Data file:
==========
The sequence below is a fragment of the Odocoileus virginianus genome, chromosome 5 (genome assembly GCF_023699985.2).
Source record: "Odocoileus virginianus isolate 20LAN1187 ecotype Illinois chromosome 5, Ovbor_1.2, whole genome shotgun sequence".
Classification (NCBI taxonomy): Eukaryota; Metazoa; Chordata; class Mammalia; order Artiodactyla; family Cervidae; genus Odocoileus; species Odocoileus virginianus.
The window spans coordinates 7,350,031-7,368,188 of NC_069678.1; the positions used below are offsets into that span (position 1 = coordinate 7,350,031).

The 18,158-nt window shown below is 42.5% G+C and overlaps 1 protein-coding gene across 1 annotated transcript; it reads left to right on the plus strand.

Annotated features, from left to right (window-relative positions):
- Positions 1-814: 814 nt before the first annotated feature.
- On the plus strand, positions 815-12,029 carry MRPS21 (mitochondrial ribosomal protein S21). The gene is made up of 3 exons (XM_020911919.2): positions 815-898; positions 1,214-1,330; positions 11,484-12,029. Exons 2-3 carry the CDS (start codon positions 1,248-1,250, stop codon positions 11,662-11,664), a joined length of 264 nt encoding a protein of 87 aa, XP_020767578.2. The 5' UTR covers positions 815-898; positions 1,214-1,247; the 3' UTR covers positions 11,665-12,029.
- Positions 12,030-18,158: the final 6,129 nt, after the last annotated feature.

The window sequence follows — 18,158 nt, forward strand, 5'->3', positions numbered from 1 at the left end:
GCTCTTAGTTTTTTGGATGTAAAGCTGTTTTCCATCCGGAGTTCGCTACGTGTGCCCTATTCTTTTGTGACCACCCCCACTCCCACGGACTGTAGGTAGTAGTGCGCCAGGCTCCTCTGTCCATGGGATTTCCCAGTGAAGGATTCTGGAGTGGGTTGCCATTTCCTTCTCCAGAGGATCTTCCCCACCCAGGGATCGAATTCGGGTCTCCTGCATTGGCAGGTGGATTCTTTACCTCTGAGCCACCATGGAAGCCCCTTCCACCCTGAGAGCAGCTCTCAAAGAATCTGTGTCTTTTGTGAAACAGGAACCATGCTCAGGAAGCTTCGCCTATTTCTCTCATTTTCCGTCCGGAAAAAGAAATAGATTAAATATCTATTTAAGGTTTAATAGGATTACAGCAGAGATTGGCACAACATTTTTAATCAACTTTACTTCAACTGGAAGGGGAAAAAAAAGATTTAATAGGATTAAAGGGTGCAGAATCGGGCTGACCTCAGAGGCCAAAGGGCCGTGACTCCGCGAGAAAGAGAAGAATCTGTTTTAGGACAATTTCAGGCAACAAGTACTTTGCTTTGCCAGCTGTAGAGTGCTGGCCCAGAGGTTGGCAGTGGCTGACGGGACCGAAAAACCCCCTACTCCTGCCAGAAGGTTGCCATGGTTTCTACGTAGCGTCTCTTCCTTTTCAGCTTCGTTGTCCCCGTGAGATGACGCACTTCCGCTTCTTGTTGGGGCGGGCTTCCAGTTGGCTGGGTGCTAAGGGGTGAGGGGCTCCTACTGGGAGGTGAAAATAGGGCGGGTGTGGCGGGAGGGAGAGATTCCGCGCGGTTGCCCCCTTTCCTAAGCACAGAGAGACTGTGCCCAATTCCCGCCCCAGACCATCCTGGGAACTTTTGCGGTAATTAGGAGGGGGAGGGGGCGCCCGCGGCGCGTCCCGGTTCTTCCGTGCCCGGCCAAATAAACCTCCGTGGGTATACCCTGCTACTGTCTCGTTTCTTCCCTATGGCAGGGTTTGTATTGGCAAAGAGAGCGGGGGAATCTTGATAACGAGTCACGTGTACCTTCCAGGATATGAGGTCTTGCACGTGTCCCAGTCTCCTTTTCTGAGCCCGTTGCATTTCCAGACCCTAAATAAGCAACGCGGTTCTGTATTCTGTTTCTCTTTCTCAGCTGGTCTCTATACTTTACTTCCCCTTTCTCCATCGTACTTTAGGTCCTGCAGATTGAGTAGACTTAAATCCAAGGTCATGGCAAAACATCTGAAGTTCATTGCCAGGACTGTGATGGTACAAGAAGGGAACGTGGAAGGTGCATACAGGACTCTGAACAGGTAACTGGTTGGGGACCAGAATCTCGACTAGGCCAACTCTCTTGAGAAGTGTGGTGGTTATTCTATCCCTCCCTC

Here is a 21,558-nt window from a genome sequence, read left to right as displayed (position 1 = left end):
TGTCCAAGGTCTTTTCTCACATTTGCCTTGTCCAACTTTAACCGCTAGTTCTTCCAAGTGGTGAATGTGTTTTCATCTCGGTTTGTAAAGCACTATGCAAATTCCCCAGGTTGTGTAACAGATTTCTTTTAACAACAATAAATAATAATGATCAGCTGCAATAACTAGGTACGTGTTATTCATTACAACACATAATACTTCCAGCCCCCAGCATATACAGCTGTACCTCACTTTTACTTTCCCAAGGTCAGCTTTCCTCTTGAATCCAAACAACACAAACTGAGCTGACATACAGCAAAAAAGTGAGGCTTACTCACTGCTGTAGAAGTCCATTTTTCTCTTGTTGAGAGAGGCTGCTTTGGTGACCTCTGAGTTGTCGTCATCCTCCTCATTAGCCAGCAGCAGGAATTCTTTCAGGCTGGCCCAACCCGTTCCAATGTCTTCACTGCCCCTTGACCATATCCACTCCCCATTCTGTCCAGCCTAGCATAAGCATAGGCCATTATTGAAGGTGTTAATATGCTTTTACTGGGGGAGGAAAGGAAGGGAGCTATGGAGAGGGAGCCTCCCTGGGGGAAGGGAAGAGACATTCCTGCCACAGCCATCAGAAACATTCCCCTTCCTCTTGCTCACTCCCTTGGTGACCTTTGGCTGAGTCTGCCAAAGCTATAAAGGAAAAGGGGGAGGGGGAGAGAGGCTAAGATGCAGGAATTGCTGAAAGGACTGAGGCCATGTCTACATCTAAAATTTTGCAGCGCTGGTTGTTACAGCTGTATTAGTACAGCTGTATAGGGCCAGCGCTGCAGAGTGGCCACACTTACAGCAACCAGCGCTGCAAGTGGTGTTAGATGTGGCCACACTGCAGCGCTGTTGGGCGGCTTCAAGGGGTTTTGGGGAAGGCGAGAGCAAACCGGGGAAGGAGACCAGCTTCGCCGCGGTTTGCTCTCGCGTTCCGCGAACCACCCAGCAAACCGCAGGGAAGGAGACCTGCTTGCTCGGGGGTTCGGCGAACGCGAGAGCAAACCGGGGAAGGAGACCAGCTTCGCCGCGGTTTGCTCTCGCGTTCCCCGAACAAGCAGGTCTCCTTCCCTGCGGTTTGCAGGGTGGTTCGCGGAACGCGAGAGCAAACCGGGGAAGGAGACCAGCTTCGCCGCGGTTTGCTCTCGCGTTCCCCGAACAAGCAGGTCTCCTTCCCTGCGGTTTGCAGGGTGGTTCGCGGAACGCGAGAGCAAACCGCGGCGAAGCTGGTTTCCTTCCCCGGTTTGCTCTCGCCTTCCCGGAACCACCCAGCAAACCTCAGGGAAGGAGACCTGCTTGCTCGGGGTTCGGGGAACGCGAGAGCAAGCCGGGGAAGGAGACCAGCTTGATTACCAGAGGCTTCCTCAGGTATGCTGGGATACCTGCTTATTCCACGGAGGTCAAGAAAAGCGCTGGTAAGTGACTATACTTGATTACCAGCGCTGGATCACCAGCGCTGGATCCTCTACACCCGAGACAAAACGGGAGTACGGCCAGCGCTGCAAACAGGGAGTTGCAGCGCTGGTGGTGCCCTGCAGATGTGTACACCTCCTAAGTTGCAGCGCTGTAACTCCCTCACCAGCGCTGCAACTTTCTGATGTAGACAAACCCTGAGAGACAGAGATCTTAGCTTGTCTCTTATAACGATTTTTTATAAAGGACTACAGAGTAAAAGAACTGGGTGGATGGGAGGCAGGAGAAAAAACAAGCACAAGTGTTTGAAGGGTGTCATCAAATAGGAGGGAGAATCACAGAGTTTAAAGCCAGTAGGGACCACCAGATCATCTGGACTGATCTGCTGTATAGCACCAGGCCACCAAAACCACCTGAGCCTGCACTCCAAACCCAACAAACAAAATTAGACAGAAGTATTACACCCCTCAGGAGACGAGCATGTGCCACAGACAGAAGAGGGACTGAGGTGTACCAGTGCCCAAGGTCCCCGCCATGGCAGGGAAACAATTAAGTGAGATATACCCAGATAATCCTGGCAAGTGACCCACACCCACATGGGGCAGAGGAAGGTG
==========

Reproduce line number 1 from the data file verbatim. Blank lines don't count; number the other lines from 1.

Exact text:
The sequence below is a fragment of the Odocoileus virginianus genome, chromosome 5 (genome assembly GCF_023699985.2).